Shining Light

Shining Light

Walter Dominguez and Shelley Morrison raise history’s veil with ‘Weaving the Past: Journey of Discovery’

By Jana Monji 08/14/2014

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Do you recall where you were in 2001 when three airliners plunged us into war with Afghanistan and eventually Iraq, which then led to the torture and abuse at Abu Ghraib prison?

 

Incidents such as these might seem like a strange place to begin a narrative that is not about the current war, but for first-time director and writer Walter Dominguez, these events were a catalyst for some soul searching, culminating in his directorial and writing debut, “Weaving the Past: Journey of Discovery,” opening Friday at the Laemmle Playhouse 7 theater in Pasadena.

 

The movie actually begins in darkness with the sound of a plane, but we don’t see it. Rather, we see a disembodied hand lighting a candle and hear Dominguez saying, “They say it is better to light a candle than to curse the darkness, but the darkness was deepening and I was losing my belief in the power of light.”

 

In a quick visual collage, Dominguez brings us up to speed on the events that sent him into a psychological funk: Al Gore’s loss to President George W. Bush, the events of 9/11, first Bush and then President Barack Obama sending troops overseas, the Abu Ghraib scandal and the increasingly urgent message that “the planet itself was dying.” From this macrocosm, Dominguez pulls us back to the more personal causes for his malaise. His uncles and aunts had all died, as did a few of his contemporaries, and his father had his first heart attack.

 

Dominguez was having a midlife crisis, but instead of buying a flashy car he began thinking about his past, and the person who during his childhood had been a kind and giving figure: His maternal grandfather, the Rev. Emilio “Tata” Hernandez, a person who, as he says, could “shine a light for others.” When Tata died in 1973, many people came to his funeral. Now Tata’s second wife was experiencing failing health at the age of 97.

 

Although Dominguez was born in Santa Paula in 1947, he grew up in Pasadena. In 1964, he served as student body president at John Muir High School and was active in theater productions, even going on a national tour. He was awarded a full scholarship to Occidental College and later attended USC for graduate studies in cinema. Dominguez became an assistant director, working on such films as the “The Andromeda Strain,” but had mostly left filmmaking since the 1970s. In 1973, he married Shelley Morrison, who executive produced this film and is perhaps best known for her role as Rosario on the sitcom “Will & Grace.”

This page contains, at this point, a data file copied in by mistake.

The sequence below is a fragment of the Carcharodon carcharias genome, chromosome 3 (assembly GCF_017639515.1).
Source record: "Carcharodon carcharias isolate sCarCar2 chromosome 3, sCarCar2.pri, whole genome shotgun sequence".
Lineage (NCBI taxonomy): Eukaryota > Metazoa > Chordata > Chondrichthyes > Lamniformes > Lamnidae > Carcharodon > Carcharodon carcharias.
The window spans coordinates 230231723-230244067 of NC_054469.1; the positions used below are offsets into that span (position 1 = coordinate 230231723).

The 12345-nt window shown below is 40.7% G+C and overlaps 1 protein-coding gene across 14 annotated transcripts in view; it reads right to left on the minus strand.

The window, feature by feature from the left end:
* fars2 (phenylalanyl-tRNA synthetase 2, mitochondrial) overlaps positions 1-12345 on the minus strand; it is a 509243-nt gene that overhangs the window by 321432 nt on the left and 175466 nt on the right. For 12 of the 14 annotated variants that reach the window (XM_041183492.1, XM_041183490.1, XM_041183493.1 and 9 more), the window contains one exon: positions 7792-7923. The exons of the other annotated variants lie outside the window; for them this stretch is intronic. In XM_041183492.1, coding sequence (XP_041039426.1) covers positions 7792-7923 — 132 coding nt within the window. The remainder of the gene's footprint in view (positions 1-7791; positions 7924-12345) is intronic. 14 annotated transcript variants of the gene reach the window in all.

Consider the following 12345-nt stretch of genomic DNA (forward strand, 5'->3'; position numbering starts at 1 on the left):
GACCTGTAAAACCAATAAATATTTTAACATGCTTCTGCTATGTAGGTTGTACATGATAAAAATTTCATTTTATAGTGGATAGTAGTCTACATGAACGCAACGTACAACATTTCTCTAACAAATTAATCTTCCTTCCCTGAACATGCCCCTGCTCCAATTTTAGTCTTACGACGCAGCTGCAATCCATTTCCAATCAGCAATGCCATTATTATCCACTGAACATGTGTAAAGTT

While there are many documentaries about people searching for meaning through their family’s past, what makes “Weaving the Past” so engrossing are Tata’s dramatic ties with Native Americans and Mexicans living in Mexico and US border states, in this case Texas and California. Mixing grainy archival black and white footage and old photographs with sometimes impressionistic re-enactments and more contemporary film clips, Dominguez confronts not only his personal history, but also California’s, illustrating how one charismatic person — Tata — can change the course of another person’s life.

 

Early on we learn that Tata was a sick, homeless alcoholic as a young man, rescued by the kindness and faith of a Norwegian minister. As the documentary progresses, we also learn that Tata had by that time lived a long and difficult life, one touched by a mysterious woman with whom he had a lifelong correspondence, and by Praxedis G. Guerrero, a respected Mexican revolutionary, writer, political organizer and outlaw.

 

“Weaving the Past” reminds us that slavery and exploitation didn’t end with the American Civil War and that slavery in Mexico and the exploitation of Mexicans and Native Americans benefited US society. The documentary won the Accolade Competition Award for Feature Documentary and Indie Fest awards for Feature Documentary and Editing.

 

The tragedies of 9/11 brought Dominguez back to filmmaking and he’s already working on other projects that touch on the history of Los Angeles and the Southwest. “Weaving the Past” is, in many ways, the beginning of that journey. 

 

While Friday’s premiere screenings at 7 and 10 p.m. are already sold out (tickets remain for Friday afternoon showings), Dominguez, Morrison and other members of the production team will be present for a Q&A following the 4 p.m. screening Sunday at the Laemmle Playhouse 7, 673 E. Colorado Blvd., Pasadena. They will lead the audience to a free tequila-tasting reception at El Portal restaurant across the street at 695 E. Green St.  after the session.

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